Griffin Prince was found more than a week after he went missing under the water. That story was the 10th most clicked-on story. The effort to find him included local, state and federal agencies working 12-hour days to search depths of more than 100 feet with both sonar and divers.
Both boys went under the water after the pontoon boat they were riding in was struck by another boat.
A tentative trial date has been set for May for the man thought to be responsible, Paul J. Bennett, 44, of Cumming.
The wreck has spurred local and state politicians, along with lake agencies, to call for better lake safety education and possibly more regulations on the lake.
A February wreck brought tragedy to World Language Academy in Chestnut Mountain after a second-grader at the school was killed.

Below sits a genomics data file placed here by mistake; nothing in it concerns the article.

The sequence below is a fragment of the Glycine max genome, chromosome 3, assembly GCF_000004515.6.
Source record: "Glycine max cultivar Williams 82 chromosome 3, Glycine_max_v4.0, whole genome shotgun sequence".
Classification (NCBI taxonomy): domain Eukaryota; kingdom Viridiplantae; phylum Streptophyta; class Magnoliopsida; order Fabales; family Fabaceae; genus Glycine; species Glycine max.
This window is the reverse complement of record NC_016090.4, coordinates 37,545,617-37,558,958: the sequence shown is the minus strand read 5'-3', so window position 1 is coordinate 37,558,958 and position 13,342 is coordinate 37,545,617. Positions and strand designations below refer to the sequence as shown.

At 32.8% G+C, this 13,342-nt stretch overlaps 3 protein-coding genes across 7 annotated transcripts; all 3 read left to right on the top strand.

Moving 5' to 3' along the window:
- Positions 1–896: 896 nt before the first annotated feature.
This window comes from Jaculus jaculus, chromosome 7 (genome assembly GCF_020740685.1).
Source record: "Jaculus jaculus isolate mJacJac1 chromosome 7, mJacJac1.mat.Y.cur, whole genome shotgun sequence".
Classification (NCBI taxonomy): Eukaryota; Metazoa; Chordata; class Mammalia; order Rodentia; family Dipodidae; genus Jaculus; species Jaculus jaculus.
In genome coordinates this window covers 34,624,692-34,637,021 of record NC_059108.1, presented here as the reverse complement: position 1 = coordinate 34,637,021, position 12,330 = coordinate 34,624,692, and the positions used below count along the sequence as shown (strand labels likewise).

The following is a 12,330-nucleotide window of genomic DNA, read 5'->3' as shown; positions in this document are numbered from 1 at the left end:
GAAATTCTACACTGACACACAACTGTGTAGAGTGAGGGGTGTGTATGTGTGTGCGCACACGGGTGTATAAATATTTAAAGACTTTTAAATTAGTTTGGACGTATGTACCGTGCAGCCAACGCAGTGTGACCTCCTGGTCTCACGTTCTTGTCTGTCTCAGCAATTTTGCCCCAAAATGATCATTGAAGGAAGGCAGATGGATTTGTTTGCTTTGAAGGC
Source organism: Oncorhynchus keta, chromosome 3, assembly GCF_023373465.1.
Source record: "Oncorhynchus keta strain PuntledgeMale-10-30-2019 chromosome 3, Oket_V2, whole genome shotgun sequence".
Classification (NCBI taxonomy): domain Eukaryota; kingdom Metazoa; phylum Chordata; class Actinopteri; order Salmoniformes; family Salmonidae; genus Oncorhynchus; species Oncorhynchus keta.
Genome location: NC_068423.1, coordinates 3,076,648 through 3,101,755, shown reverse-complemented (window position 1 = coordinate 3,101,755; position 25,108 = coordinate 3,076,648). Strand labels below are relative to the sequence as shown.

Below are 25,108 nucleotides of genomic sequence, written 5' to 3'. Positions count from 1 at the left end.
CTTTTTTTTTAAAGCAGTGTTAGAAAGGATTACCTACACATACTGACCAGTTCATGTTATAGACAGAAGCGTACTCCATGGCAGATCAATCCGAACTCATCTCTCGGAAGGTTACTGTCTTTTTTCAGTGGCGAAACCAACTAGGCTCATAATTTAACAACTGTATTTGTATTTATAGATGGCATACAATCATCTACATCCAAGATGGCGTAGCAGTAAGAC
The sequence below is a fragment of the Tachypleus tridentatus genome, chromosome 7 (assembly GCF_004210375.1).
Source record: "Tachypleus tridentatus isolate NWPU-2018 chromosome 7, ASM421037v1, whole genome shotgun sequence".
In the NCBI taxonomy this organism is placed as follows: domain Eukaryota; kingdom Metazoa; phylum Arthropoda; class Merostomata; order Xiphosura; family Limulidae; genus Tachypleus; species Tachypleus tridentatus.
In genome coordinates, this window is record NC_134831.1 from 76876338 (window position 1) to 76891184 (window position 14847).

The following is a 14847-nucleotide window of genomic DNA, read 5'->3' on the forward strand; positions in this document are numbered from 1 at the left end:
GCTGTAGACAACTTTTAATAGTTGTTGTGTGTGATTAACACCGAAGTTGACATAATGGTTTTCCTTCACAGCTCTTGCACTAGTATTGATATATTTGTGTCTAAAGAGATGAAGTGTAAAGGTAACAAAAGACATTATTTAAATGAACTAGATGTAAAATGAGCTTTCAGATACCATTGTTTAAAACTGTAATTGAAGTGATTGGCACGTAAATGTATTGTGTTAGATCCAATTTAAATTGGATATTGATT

The girl was thrown from the right rear window of a Chevy Astro van after it was struck by a Nissan Altima, causing a serious head injury. Three others were injured.
A debacle in February over who should hold the valedictorian title at Gainesville High School ended when one student asked not to be recognized.
Cody Stephens and Charlie Bryant were initially selected as co-valedictorians, but Bryant eventually stepped down after Stephens’ mother, Valerie Stephens, called for her son, who would be the school’s first African-American valedictorian, to be the only one honored.
Superintendent Merrianne Dyer said at the time that the co-valedictorians boiled down to one student who earned A’s in every course credit for 36 units of credit and one who earned A’s in all but one course, which was a B, and took 31.5 course credits. They were separated by less than one one-hundredth of a point.
This month, the school board began looking at changing the way it picks its valedictorian and salutatorian.